EngageINFEWS Lightning Talks 2021
In 2021, researchers from around the country assembled to present lightning talks highlighting challenges and lessons learned from stakeholder engagement in Food, Energy and Water Systems (FEWS) projects. Browse the lightning talk library below:
Day 1: 24 Feb 2021
1. Ben Ruddell-FEWSION supply chain data science
2. Thomas Hertel-INFEWS/T2: Identifying sustainability solutions through global-local-global analysis of the coupled water-agriculture-bioenergy system
3. Bob Barron-INFEWS/T2 FEWtures: Innovation Analysis Framework for Resilient Futures, with Applications to the Central Arkansas River Basin.
4. Adaline Buerck-Lead Mitigation Via An Interdisciplinary Perspective
Day 2: 26 Feb 2021
1. Seth Tuler & Charles Vorosmarty-Exploring scenarios of climate-induced extremes on the food, energy, water nexus (C-FEWS) and the role of engineered and natural infrastructure
2. Weston M. Eaton-Social science for stakeholder engagement: Methods and lessons from the Water for Agriculture project
3. Gal Hochman-The economics of direct nitrogen reduction technologies
4. Khara Grieger-Important lessons from stakeholder engagement
Day 3: 03 Mar 2021
1. Daniel Cronan-Tools of engagement
2. Leah Jones-Engaging stakeholders for integrated FEW nexus governance: The case of Phoenix, AZ
3. Glorynel Ojeda-Matos-Cross-cultural stakeholder engagement during the COVID-19 Global Pandemic
4. Jamie Trammell-Meeting stakeholders where they are: Engagement strategies from the classroom
5. Jessica Price-Cultivating an engaged stakeholder group: Learning from the Long Island solar roadmap
6. Meghna Babbar-Sebens-InterACTWEL cyberinfrastructure: Enabling stakeholder-driven processes for FEW nexus decision support in local communities
7. Valoree S. Gagnon-Prioritizing land and life in the Great Lakes Region
FEWSION supply chain data science
This presentation highlights FEWSION supply chain data science and how to view data in this context.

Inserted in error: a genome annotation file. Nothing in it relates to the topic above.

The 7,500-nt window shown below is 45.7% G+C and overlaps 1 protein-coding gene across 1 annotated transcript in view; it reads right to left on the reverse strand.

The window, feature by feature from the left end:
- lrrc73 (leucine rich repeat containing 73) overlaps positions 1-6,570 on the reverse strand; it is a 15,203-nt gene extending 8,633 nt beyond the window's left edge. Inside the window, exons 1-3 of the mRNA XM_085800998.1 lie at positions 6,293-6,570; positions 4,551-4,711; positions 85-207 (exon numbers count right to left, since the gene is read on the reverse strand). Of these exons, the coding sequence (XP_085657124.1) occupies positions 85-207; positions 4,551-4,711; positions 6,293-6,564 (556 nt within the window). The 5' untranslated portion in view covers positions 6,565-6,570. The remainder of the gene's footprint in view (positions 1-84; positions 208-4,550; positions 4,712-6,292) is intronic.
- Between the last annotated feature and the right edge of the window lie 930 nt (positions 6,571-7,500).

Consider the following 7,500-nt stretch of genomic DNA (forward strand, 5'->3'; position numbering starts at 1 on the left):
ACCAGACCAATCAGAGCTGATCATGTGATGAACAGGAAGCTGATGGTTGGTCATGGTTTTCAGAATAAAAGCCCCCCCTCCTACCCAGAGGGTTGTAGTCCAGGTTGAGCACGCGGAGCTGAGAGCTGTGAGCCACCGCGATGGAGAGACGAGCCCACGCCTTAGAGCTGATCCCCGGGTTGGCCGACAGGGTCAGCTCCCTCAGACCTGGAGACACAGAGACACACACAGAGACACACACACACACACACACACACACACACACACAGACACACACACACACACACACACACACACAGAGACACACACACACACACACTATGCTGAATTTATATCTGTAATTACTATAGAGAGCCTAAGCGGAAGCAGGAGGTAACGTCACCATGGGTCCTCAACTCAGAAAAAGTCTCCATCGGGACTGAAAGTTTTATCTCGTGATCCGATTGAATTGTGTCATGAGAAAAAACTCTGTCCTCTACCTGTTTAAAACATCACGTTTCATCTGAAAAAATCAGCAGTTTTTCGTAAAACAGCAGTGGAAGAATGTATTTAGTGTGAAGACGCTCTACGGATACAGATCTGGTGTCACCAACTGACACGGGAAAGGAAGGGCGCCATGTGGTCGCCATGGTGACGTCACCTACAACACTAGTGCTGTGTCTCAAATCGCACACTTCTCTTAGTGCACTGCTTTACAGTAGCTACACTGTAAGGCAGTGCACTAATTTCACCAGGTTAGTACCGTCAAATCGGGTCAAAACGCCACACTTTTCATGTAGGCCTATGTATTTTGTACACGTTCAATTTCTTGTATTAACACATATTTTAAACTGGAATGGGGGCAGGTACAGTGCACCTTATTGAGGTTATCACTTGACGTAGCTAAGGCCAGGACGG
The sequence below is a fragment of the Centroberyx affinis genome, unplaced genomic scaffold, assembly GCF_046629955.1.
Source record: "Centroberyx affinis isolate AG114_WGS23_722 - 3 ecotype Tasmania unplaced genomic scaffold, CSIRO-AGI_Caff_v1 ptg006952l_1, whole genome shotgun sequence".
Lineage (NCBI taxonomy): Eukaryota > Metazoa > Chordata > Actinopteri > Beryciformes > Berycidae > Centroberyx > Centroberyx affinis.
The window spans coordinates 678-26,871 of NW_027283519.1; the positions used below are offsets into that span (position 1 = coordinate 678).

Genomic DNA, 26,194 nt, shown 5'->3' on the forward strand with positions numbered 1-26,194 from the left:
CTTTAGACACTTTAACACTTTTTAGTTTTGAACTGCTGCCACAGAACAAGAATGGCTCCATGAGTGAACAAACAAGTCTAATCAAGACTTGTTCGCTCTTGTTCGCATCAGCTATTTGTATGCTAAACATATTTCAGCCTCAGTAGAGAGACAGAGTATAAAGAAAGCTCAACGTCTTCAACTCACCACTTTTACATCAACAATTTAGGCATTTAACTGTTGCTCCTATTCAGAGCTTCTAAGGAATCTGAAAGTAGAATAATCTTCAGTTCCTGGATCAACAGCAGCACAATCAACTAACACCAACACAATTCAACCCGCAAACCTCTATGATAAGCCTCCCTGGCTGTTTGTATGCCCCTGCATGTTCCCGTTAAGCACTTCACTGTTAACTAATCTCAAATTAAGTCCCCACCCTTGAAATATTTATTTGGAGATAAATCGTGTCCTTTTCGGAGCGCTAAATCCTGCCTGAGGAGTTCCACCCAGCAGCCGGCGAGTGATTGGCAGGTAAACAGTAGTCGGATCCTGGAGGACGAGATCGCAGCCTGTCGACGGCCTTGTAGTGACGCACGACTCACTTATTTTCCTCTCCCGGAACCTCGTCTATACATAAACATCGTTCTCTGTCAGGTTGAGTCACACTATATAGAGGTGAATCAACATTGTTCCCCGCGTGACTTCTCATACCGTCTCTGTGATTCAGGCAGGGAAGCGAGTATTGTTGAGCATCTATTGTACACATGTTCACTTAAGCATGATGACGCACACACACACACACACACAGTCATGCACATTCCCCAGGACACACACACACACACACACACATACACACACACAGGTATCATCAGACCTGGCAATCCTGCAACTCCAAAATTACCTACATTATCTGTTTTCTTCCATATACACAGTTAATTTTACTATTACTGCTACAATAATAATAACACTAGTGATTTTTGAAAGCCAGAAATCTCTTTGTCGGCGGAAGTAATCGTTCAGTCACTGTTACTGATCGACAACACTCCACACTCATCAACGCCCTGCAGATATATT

INFEWS/T2: Identifying sustainability solutions through global-local-global analysis of the coupled water-agriculture-bioenergy
This presentation highlighted the most important lessons learned including allowing stakeholder groups to be dynamic and engaged, listen, keep members informed, and take time for planning and reaching out individually to stakeholders to build and maintain relationships.
INFEWS/T2 FEWtures: Innovation analysis framework for resilient futures with applications to the Central Arkansas River Basin
This presentation gave an overview of FEWs research in the Central Arkansas River Basin and highlighted the most important lessons learned with this project. This includes showing the stakeholders the value of their time, use their time wisely and provide something to the stakeholders whether its networking or insight into new technologies.
Lead mitigation via an interdisciplinary perspective
This particular presentation discusses engagement with with local pump technicians, originations, and government in Tamatave, Madagascar to develop a sustainable solution to protect the health of engineers, social scientists, and community organizations through a social marketing campaign targeting pitcher pump technicians who manufacture, install, and repair the pumps. The presentation addresses the balance between scientific rigor vs. applicability at the field level and the concept of social desirability bias. Lessons learned are also discussed such as stakeholder and community engagement takes time and introduces new complexities but it well worth the effort.
Exploring scenarios of climate-induced extremes on the food, energy, water nexus (C-FEWS) and the role of engineered and natural
This presentation highlights important lessons and challenges related to the researchers specific FEWs project including seeing a strong interest in opportunities to learn from integrated models, developing scenarios that address stakeholder interests and can be investigated with existing suite of models, linking scales of interest and the C-FEWS integrated modeling system, and reducing complexity of models and outputs.
Social science for stakeholder engagement: Methods and lessons from the Water for Agriculture project